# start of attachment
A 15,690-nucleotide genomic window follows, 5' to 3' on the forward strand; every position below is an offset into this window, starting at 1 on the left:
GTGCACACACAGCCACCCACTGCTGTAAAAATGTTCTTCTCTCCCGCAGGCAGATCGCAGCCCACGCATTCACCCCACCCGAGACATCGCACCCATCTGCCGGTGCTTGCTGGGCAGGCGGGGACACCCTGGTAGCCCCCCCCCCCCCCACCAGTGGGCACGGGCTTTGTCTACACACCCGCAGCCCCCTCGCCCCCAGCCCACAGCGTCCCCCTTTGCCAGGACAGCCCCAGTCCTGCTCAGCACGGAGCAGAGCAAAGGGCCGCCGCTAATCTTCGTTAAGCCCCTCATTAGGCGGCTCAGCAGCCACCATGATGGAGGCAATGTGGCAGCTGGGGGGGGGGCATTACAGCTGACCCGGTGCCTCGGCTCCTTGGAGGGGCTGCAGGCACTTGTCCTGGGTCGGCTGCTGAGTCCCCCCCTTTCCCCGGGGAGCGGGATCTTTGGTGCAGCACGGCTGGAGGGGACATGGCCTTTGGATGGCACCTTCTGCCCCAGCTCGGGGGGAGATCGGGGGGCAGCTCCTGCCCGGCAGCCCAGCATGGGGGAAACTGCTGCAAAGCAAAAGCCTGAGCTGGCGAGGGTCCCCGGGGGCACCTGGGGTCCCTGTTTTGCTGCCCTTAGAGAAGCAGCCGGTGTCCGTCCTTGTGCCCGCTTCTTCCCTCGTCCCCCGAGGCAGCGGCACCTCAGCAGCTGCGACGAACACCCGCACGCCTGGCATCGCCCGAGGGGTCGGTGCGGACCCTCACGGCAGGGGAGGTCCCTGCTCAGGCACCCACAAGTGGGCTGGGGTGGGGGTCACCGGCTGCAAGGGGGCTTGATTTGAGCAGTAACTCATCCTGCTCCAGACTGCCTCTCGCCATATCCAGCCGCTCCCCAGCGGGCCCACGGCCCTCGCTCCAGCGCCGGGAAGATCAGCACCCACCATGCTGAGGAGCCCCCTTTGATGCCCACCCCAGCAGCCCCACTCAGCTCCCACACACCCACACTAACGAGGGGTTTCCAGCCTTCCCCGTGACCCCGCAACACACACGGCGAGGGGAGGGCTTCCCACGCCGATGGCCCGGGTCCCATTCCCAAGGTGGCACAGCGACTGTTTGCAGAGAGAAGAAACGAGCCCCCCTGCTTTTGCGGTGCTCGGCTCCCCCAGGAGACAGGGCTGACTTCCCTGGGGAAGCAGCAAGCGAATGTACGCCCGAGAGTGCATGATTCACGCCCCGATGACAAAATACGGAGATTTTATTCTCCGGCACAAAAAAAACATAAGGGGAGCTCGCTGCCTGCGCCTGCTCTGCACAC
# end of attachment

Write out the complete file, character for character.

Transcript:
A 15,690-nucleotide genomic window follows, 5' to 3' on the forward strand; every position below is an offset into this window, starting at 1 on the left:
GTGCACACACAGCCACCCACTGCTGTAAAAATGTTCTTCTCTCCCGCAGGCAGATCGCAGCCCACGCATTCACCCCACCCGAGACATCGCACCCATCTGCCGGTGCTTGCTGGGCAGGCGGGGACACCCTGGTAGCCCCCCCCCCCCCCACCAGTGGGCACGGGCTTTGTCTACACACCCGCAGCCCCCTCGCCCCCAGCCCACAGCGTCCCCCTTTGCCAGGACAGCCCCAGTCCTGCTCAGCACGGAGCAGAGCAAAGGGCCGCCGCTAATCTTCGTTAAGCCCCTCATTAGGCGGCTCAGCAGCCACCATGATGGAGGCAATGTGGCAGCTGGGGGGGGGGCATTACAGCTGACCCGGTGCCTCGGCTCCTTGGAGGGGCTGCAGGCACTTGTCCTGGGTCGGCTGCTGAGTCCCCCCCTTTCCCCGGGGAGCGGGATCTTTGGTGCAGCACGGCTGGAGGGGACATGGCCTTTGGATGGCACCTTCTGCCCCAGCTCGGGGGGAGATCGGGGGGCAGCTCCTGCCCGGCAGCCCAGCATGGGGGAAACTGCTGCAAAGCAAAAGCCTGAGCTGGCGAGGGTCCCCGGGGGCACCTGGGGTCCCTGTTTTGCTGCCCTTAGAGAAGCAGCCGGTGTCCGTCCTTGTGCCCGCTTCTTCCCTCGTCCCCCGAGGCAGCGGCACCTCAGCAGCTGCGACGAACACCCGCACGCCTGGCATCGCCCGAGGGGTCGGTGCGGACCCTCACGGCAGGGGAGGTCCCTGCTCAGGCACCCACAAGTGGGCTGGGGTGGGGGTCACCGGCTGCAAGGGGGCTTGATTTGAGCAGTAACTCATCCTGCTCCAGACTGCCTCTCGCCATATCCAGCCGCTCCCCAGCGGGCCCACGGCCCTCGCTCCAGCGCCGGGAAGATCAGCACCCACCATGCTGAGGAGCCCCCTTTGATGCCCACCCCAGCAGCCCCACTCAGCTCCCACACACCCACACTAACGAGGGGTTTCCAGCCTTCCCCGTGACCCCGCAACACACACGGCGAGGGGAGGGCTTCCCACGCCGATGGCCCGGGTCCCATTCCCAAGGTGGCACAGCGACTGTTTGCAGAGAGAAGAAACGAGCCCCCCTGCTTTTGCGGTGCTCGGCTCCCCCAGGAGACAGGGCTGACTTCCCTGGGGAAGCAGCAAGCGAATGTACGCCCGAGAGTGCATGATTCACGCCCCGATGACAAAATACGGAGATTTTATTCTCCGGCACAAAAAAAACATAAGGGGAGCTCGCTGCCTGCGCCTGCTCTGCACAC